The End of Time is an uparalleled poem, which, in awful sublimity and grandeur, exceeds anything we have ever read.

* This collection of poems, tåken separately or collectively, is a rare jewel, and should grace the library of every lover of what is really beautiful. The volume is gotten up in the very best style, surpassing in fact anything we have ever seen.--Spencer Journal, Ky. * * * It is interesting to note what perceptions he still retains from the days when he looked out on the world with youthful eye, not kuowiug how brief the time allotted him to amass a treasure of fair sights and sounds to serve as his portion of earth's beauty during his life-time to come. It is interesting to note these memories, their vividness, and the skill with which he uses the things which he has once "seen and heard."

We are astonished at the wealth of a memory which is ever ready with life-like pictures, as if the poet had come fresh from the hills and forests of his native Kentucky, to fix the fleeting images on paper.


We feel no hesitation in

pronouncing Mr. Heady a poet of true genius and no mean skill in his art, whose works under any circumstances would attract notice and deserve praise; but which, considering the deprivations under which the author suffers, are little less than wonderful. We should not do entire justice to the book were we to omit to notice the extreme elegance of its dress and general finish, on which the publisher seems to have spared neither care nor cost.- Baltimore Statesman.

" Seen and Feard," is the title of an elegant volume of poems,

all of which display poetic power, and even if not issued under peculiar circumstances, which lend additional interest, the work would be worth while as one of the best collections of amateur poetry made for some time. The elegance of the paper, typography and bindings are worthy of note.- New York Evening Mail.

* Mr. Hendy's compositions show a great deal of poetical feeliąg, and profound sensibility to and love of the phenomena of nature, and they are ethically of a transparent purity and sweetness. It is impossible to say how high Mr. Heady would ħave risen in his chosen path with the use of all his exterior senses. Forone deprived of the two chief ones, his powers of imagination, expression and description are very remarkable, and the poetical merit of his compositions very high.-- American Publisher and Bookseller, N. Y.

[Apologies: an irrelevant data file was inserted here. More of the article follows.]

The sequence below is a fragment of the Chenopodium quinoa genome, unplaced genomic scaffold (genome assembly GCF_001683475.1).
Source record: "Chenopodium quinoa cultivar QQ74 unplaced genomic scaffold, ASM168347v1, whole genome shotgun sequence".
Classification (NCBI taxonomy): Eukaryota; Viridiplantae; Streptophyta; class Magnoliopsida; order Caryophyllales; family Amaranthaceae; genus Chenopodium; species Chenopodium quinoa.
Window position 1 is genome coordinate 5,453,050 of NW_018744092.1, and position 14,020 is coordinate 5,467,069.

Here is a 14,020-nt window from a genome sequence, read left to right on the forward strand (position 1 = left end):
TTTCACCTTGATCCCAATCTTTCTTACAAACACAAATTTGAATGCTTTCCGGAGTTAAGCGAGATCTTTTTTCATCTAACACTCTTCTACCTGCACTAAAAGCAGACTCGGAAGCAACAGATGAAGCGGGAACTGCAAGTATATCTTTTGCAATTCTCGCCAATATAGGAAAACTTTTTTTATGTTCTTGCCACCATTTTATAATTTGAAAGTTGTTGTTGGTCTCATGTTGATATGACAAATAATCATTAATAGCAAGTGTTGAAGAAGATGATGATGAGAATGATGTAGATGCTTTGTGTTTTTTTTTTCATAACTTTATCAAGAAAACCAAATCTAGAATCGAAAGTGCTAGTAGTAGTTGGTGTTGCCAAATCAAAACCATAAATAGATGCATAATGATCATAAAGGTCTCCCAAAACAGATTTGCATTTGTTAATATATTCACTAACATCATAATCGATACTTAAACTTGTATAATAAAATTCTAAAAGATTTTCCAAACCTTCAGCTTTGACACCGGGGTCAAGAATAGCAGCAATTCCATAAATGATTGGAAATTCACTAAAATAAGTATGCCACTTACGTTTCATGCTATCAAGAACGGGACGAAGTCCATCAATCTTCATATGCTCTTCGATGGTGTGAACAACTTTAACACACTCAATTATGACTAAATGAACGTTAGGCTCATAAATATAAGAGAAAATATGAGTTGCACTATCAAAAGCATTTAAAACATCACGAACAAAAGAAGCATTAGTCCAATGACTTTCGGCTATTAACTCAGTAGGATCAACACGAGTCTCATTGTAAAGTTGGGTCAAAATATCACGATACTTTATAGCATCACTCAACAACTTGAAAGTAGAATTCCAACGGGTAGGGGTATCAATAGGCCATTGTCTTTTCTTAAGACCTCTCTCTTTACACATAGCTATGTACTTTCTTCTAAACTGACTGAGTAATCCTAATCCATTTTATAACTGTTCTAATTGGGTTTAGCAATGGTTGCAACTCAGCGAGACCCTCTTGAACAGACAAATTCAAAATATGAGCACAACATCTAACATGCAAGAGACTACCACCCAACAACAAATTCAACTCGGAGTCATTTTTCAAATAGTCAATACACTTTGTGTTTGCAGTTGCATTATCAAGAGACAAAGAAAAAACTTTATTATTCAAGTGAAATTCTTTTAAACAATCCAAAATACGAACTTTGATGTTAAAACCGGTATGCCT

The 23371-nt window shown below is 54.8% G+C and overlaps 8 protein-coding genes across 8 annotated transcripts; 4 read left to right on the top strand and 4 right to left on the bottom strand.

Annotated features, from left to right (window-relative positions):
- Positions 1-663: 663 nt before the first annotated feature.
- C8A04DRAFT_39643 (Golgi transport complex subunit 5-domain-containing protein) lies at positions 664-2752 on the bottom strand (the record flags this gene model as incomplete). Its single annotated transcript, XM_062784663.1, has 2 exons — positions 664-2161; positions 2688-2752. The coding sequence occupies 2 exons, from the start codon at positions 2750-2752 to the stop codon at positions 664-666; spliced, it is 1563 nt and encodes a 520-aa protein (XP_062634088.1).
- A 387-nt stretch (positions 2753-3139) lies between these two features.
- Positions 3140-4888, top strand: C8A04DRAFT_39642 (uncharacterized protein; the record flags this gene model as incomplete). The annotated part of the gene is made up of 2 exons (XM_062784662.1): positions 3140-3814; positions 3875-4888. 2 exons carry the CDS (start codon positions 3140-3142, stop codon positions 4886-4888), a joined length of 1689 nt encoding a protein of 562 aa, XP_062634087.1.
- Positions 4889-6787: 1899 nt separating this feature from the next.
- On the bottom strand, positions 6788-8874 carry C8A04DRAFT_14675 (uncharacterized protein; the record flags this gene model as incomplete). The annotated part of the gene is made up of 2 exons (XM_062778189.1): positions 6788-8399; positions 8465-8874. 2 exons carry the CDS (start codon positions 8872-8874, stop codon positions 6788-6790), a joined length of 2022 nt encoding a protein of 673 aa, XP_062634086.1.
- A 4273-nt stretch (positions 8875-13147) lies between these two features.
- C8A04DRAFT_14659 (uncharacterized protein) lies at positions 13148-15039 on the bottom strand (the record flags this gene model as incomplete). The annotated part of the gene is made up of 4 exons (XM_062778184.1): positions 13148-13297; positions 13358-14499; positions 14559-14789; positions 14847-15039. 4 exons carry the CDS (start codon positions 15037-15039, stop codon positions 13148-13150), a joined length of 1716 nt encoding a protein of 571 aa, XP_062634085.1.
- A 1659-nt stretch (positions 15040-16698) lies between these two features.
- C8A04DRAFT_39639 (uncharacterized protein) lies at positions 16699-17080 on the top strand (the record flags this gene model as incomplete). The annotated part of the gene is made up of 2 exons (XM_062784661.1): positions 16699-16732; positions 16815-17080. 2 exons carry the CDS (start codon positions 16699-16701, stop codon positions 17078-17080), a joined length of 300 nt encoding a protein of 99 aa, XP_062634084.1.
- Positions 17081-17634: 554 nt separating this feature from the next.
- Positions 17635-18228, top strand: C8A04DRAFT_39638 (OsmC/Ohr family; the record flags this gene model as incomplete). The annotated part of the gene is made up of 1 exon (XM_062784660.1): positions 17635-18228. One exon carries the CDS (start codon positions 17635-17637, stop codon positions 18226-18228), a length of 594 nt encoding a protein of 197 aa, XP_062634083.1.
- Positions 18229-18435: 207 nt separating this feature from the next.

This strangely named volume is the product of a true and remarkable genius. Deprived of sight and hearing when a youth, whatever imagery the poet draws of external nature must come from memory's storehouse, lighted up by fancy's glowing lamp. Hence, “Seen and Heard." And it is surprising how well stored is his memory, and how vividly the poet's fancy paints the many-voiced and ever-varying outer world that has so long been to him as a sealed book. His shorter poems are smooth of verse; pathetic, finely expressive in language and versification. In “Yooñemskota” Mr. Heady shows himself to be a poet of original and varied powers. Here we have the Indians, and their haunts, and their ways of life, the seasons and their phenomena, all the varying aspects of nature, limned with rare freshness, force and fidelity, aglow with striking and highly poetical imagery, and evincing no common mastery of rhythmical harmony and variety of movement. There are scenes or situations in this poem so uncomnionly fresh and vivid in conception and handling, as would furnish worthy subjects for the greatest living Painters.* Mr. Heady is certainly no "mute, inglorious Milton." Only one of a very rare order of endowments could have written these poems under similar afflictious. The style in which the volume is brought out reflects high credit upon the publisher.--New Orleans Picayune.

These poems exhibit a power of personification equal to that of Shelley, and a delicacy and truthfulness of touch in wordpainting that imparts to their descriptions of nature a life-likeness, reminding us of Keats' Eve of St. Agnes. * *

The Apoca. lypse of the Seasons is a poem that we were charmed with at first sight, and have learned to love more and more with each successive reading, until admiration has become a passion.

* * The book is appropriately named. For although the poet is blind and deaf, so real are his conceptions that we are constrained to acknowledge he has seen deeper into nature's soul, and heard more of her confidential whispers than ourselves, with eyes and ears open to every sight and sound. He has almost beguiled us of our sympathy for his affiction, and tempted us to covet a glimpse of the glorious worlds of fancy" forever singing as they shine," which has made his "Double Night," "a day supernal."- Baltimore Episcopal Methodist. * * * Mr. Heady's privations, which in ordinary men would be regarded as a sufficient reason for inactivity, seem to have stimulated our author to preternatural thirst for knowledge and industry in its acquisition. The result we have in part in the exquisite volume now before us. The art of the printer has fitly set these jewels. No one need fear to purchase lest he should buy pinchbeck for gold, or paste for diamonds. * *

* * * Those loving true poetry will buy the volume and read for themselves. The enjoyment we guarantee.Lexington Gazette.